In a recent ruling, the U.S. Court of Appeals for the Second Circuit revived a claim against debt collector under the Telephone Consumer Protection Act (“TCPA”), finding that the recipient of the call never expressly consented to the calls.

The plaintiff, Albert Nigro, called the power company to discontinue service at the home of his recently deceased mother-in-law, Joan Thomas.  As required by the power company, Nigro provided his own telephone number.  Thereafter, the power company hired a third party, Mercantile Adjustment Bureaus (“MAB”) to collect on Thomas’ outstanding debt to the power company.  In connection with those collection efforts, MAB called Nigro. 

Nigro subsequently filed suit against MAB alleging MAB’s calls to Nigro violated the TCPA.  The district court granted MAB’s motion for summary judgment holding that MAB was not liable under the TCPA because Nigro had consented to the calls by providing his number to the power company.

On appeal to the Second Circuit, the Court reversed the district court’s granting of summary judgment and stated that Nigro “plainly did not consent” to the calls.  The Court went on to say that Nigro was apparently not event aware of the debt to the power company, was not responsible for same, and did not provide his telephone number in connection with the transaction that resulted in the debt.  Specifically, the Court cited a 2008 Federal Communications Commissions (“FCC”) ruling finding that Nigro did not consent because his number was not “provided during the transaction that resulted in the debt owed.”

Notably, the FCC also filed a brief in the Second Circuit asking the Court to reverse to district court’s ruling.  In their brief, the FCC similarly argued that Nigro’s provision of his cell phone number to the power company did not qualify as consent to receive autodialed or prerecorded debt collection calls to that number.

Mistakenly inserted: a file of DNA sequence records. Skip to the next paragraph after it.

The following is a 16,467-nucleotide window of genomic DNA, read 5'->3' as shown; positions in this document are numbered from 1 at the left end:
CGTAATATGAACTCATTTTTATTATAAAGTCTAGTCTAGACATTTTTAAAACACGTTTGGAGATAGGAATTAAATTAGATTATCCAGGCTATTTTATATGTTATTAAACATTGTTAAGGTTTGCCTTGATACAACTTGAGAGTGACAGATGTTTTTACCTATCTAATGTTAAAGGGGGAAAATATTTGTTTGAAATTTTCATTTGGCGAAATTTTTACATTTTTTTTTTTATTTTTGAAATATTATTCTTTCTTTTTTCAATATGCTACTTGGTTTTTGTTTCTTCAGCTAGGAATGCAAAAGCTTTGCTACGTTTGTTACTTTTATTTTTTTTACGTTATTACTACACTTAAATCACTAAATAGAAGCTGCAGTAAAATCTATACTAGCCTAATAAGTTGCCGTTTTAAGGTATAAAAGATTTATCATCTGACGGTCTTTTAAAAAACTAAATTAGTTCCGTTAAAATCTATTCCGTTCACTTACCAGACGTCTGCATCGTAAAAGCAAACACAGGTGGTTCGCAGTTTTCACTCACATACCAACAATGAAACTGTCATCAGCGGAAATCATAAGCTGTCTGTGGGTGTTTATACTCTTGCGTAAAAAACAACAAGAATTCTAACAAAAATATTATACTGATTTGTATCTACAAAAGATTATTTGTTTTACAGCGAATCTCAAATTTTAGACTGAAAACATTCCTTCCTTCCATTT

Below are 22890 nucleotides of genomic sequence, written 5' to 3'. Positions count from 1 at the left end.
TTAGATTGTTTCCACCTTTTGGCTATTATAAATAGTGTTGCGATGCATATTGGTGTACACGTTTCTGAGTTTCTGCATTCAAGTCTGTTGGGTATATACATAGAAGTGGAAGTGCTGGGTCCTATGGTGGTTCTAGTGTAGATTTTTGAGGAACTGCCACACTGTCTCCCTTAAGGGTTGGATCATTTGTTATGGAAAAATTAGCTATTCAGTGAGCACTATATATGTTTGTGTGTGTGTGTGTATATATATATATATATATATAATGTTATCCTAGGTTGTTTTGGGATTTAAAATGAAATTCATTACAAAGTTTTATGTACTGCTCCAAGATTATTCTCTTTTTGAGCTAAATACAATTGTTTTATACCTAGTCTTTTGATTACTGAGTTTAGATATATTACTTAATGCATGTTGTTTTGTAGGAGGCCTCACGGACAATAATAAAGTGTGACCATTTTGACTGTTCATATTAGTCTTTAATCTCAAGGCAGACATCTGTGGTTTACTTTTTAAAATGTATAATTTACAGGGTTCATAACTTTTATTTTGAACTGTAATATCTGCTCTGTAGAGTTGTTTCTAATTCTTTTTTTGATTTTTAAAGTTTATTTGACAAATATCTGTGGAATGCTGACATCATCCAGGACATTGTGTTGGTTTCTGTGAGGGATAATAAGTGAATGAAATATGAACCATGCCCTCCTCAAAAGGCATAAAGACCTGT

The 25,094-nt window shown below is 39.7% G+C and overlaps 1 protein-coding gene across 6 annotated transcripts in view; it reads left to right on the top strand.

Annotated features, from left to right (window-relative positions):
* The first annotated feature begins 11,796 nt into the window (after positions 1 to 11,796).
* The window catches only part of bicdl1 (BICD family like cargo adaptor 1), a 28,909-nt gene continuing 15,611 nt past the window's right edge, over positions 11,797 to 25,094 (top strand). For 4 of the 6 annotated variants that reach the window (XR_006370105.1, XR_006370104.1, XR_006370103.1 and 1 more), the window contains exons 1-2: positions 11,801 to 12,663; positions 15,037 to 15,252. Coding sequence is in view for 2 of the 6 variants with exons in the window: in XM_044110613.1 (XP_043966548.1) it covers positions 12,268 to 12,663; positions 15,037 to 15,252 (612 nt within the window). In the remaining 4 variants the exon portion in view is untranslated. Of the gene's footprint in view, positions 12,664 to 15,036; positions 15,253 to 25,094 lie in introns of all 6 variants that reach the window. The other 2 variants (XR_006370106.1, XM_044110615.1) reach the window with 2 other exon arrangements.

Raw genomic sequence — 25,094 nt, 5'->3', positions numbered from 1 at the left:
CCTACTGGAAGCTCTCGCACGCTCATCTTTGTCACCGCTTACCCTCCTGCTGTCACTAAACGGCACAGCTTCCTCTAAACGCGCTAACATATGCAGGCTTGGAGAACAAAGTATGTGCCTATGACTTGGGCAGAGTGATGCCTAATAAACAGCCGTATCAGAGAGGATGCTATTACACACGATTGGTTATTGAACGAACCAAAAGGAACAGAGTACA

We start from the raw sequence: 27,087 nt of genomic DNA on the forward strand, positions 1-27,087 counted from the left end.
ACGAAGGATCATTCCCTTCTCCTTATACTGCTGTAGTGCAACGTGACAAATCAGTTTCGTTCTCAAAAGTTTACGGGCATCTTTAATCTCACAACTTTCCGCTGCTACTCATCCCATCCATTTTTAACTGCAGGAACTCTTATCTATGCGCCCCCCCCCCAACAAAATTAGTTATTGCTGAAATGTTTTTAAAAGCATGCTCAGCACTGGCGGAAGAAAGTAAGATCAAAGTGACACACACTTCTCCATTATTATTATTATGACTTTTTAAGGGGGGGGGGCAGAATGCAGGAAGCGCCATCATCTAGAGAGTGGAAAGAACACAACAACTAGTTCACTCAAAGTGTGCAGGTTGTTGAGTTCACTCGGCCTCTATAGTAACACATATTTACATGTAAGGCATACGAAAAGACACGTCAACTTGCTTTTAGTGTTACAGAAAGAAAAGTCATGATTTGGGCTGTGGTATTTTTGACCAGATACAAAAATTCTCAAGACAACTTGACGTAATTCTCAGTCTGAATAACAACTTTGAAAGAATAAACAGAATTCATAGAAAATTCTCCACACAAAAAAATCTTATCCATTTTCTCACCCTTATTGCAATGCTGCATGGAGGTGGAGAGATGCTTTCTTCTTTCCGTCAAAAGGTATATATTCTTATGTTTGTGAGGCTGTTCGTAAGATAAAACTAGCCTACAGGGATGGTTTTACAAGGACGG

As highlighted by this case, often one of the most difficult issues to navigate when considering TCPA compliance is the issue of consent and how it was obtained.

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Photo of Jason C. Gavejian Jason C. Gavejian

Jason C. Gavejian is a Principal in the Morristown, New Jersey, office of Jackson Lewis P.C. and a Certified Information Privacy Professional (CIPP/US) with the International Association of Privacy Professionals.

As a Certified Information Privacy Professional (CIPP/US), Mr. Gavejian focuses on the matrix…

Jason C. Gavejian is a Principal in the Morristown, New Jersey, office of Jackson Lewis P.C. and a Certified Information Privacy Professional (CIPP/US) with the International Association of Privacy Professionals.

As a Certified Information Privacy Professional (CIPP/US), Mr. Gavejian focuses on the matrix of laws governing privacy, security, and management of data. Mr. Gavejian is Co-Editor of, and a regular contributor to, the firm’s Workplace Privacy, Data Management & Security Report blog.